I then headed back down the original trail and noticed 2 large birds deep in the conifer needles of a spruce tree up ahead. At first I thought, oh maybe those are just Blue Jays… what else would be that size high up in a tree. But the more I looked, the more I thought these birds seemed particularly large and one thought kept forming in my head “Spruce Grouse.” I quickly moved closer to tree and confirmed, yes my lifer #3, two Spruce Grouse right there!

I hadn’t expected to find them up in trees, but I later read that during the winter they almost exclusively feed in trees (versus the rest of the year where they would be on the ground).

Spruce Grouse seen at Algonquin Park in winter

Spruce Grouse feeding on conifer needles, its main diet during the winter

Spruce Grouse birding Algonquin Park

Sunday Funday: Social Birding

I met up with Eastern Ontario Birding on Sunday morning. Jon had put together a fantastic group of people who were all really excited to see and photograph beautiful boreal species.

Highway 60 Birding

Pine Grosbeaks seen at Algonquin Park in winter

Pine Grosbeaks

Jon guided our convoy of cars down Highway 60, using walkie talkies to communicate about the species he was seeing from his car at the front. One of my hopes for the day was to get better views of my lifer White-winged Crossbills. I wasn’t disappointed as Jon was able to find various flocks of them along the highway feeding on conifer cones. He was also able to find a flock of Pine Grosbeaks that came down and landed on the road right in front of us.

Female White-winged Crossbill seen at Algonquin Park in winter

Female White-winged Crossbill

White-winged Crossbill seen at Algonquin Park in winter

Male White-winged Crossbill

Pine Martens

Pine Marten at Algonquin Park in winter

Pine Marten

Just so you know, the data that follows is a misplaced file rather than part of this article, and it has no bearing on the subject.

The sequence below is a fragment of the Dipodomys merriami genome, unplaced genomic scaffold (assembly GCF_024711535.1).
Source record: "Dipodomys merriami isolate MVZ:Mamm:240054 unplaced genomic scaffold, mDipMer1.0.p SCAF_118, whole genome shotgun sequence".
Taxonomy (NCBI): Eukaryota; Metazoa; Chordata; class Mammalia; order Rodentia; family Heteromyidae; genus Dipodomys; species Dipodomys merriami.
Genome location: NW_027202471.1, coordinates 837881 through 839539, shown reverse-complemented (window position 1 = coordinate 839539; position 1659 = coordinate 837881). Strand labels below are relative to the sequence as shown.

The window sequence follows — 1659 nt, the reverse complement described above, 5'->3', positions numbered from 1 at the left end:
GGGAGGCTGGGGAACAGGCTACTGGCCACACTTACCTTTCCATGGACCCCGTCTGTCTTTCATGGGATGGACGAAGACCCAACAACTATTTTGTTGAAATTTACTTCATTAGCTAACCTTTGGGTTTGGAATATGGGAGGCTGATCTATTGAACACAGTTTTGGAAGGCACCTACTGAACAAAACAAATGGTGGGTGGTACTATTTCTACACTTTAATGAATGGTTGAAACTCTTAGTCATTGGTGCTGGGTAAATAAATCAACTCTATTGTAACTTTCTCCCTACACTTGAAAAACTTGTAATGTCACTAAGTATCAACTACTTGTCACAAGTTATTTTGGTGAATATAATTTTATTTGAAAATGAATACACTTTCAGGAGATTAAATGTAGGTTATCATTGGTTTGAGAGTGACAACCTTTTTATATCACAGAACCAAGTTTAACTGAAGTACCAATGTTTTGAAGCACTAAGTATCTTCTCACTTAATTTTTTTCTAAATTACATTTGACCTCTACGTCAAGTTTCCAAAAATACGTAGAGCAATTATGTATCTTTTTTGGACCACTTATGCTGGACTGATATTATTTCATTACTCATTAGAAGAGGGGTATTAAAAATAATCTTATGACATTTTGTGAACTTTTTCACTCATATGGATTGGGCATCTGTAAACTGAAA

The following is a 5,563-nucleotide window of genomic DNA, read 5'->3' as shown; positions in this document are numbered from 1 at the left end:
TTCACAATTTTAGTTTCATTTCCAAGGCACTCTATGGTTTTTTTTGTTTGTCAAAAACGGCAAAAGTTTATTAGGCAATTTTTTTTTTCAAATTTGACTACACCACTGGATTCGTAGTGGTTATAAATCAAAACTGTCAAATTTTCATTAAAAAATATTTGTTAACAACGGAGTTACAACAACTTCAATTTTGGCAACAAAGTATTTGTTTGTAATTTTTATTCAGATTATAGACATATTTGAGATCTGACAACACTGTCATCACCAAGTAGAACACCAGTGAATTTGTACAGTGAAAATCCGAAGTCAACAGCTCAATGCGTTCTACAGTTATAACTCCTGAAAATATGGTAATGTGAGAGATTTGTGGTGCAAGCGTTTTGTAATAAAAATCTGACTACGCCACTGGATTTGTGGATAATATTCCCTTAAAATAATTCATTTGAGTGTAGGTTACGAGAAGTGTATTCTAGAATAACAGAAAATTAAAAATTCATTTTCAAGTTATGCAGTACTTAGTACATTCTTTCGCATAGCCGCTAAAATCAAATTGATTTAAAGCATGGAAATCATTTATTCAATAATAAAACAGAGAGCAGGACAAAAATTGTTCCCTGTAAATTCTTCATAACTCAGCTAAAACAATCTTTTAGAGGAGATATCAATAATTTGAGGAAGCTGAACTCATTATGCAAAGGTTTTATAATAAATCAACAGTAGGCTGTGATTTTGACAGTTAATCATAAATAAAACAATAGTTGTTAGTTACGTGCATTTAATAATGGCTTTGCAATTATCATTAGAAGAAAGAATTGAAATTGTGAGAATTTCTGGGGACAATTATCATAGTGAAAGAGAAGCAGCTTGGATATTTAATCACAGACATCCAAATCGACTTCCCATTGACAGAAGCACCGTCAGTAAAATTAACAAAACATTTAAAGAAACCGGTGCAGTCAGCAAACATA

We wound our way along the highway and made a stop where we found 3 Pine Martens climbing up and down trees and running along the ground at the edge of a trail. They are an adorable boreal forest animal, with a face that melts your heart. They are also really adept at climbing trees with their semi-retractable claws and it was amazing to watch them in action.

Pine Marten at Algonquin Park in winter

Pine Marten seen at Algonquin Park in winter

Spruce Bog

The Spruce Bog trail was excellent again on Sunday and, among other things, we had great views of a Boreal Chickadee! Some of you may recall the story from my last trip to Algonquin, shortly after I had upgraded to a DSLR. I hadn’t figured out the camera’s settings yet, so all my shots of what was then a lifer were blurry. It was a huge disappointment for me and one that I was happy to rectify on this trip.

Boreal Chickadee seen at Algonquin Park in winter

Boreal Chickadee

Before we left the Spruce Bog trail, I had a moment looking around me watching Gray Jays swooping in to collect peanuts, listening to Evening Grosbeaks chattering away in the trees and seeing a Spruce Grouse silently feeding overhead and I thought, wow this place has got to be one of the best winter birding spots around.

Gray Jay seen at Algonquin Park in winter

Gray Jay – nominated to become Canada’s national bird.

Spruce Grouse seen at Algonquin Park in winter

Spruce Grouse

The group went on to the Visitor’s Center for a late lunch and I decided to head back to Ottawa, feeling completely satisfied after such a successful trip Birding Algonquin Park in winter. The Black-backed Woodpecker is on my list for next time 🙂

Click here for the trip bird list.


Birding Algonquin Park in Winter – Practical Information:



  • For a guide to visiting Algonquin Park during any season, read my article: Your Guide to Birding Algonquin Park  

  • I stayed at the East Gate Motel in Whitney. It’s run by a wildlife photographer who has excellent tips of where to go in the park  

  • Eastern Ontario Birding runs winter birding trips to Algonquin Park. Details can be found here  

  • For the latest bird sightings, check out the Algonquin Park Birding Report  


The post Birding Algonquin Park in Winter appeared first on The Afternoon Birder.



This post first appeared on The Afternoon Birder, please read the originial post: here